In his excellent book, Dispensationalism: Essential Beliefs and Common Myths, Michael J. Vlach laments the fact that many critics of dispensationalism seem to believe that dispensational thought was frozen in place by 1950. In reality, the past thirty years in particular have seen much development within this theological system. Unfortunately, many covenantalists are either unaware of these developments or simply choose to ignore them.
For example, over at Fide-o, blogger Jason Robertson recently wrote an extremely condescending article entitled “If Only Peter Knew as Much as Dispys.” About half-way through the article, Robertson makes the following claim:
Some of you may not be aware that Dispensationalists do not believe that the church today is in the New Covenant. Sadly, they don’t. For proof read this document recently published by The Council on Dispensational Hermeneutics.
Fortunately, one of the very first commenters, Aaron Blumer from SharperIron.org, corrected Robertson and told him that many dispensationalists actually do believe that the church is in the New Covenant. Unfortunately, Robertson simply ignored Blumer’s correction. At this point, I should have rolled my eyes and moved on, but instead I left the following comment to Robertson:
[Jason Robertson wrote:] “Some of you may not be aware that Dispensationalists do not believe that the church today is in the New Covenant. Sadly, they don’t. For proof read this document recently published by The Council on Dispensational Hermeneutics.”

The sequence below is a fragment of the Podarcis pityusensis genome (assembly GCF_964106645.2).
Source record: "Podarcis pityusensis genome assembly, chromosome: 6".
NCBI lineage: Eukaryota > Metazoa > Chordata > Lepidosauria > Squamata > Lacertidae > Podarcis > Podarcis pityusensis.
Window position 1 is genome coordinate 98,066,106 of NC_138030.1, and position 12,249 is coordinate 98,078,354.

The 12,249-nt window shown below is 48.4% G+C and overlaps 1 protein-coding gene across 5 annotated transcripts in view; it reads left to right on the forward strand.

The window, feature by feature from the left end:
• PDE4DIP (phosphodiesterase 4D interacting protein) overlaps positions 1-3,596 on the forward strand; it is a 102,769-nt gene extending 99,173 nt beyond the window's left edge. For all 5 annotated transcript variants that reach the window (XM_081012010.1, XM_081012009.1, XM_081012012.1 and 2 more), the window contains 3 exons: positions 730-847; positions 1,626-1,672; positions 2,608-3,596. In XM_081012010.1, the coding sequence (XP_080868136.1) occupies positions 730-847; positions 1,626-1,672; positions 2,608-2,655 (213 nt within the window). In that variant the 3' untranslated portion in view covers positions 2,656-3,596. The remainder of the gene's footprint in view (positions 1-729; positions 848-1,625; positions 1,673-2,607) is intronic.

I guess it all depends on what you mean by the phrase “in the New Covenant.” Ironically, in the very article you linked as proof that dispensationalists do not believe that the church is in the New Covenant, Rodney Decker refers to four different dispensational views on the church’s relationship to the New Covenant, and two of the four affirm that the church is indeed in the New Covenant. Admittedly, this is not as clear in the article you linked, primarily because that was not the purpose of the article, and, as Decker himself states on the first page, he is assuming that these various positions are generally understood by his readers (keep in mind that he presented this paper to a dispensational study group). But if you read the articles he refers to as setting forth these various views at length—his articles in The Dictionary of Premillennial Theology and BibSac—this is abundantly clear. In light of this, you may want to revise your statement to say that “some” (or even more accurately, “a few”) dispensationalists do not believe that the church today is in the New Covenant. Or, if you stand by your statement, you may want to clarify precisely what you mean by the phrase “in the New Covenant.” Otherwise, your statement may not be taken seriously by those who are well-read on this issue and may end up misleading those who are not.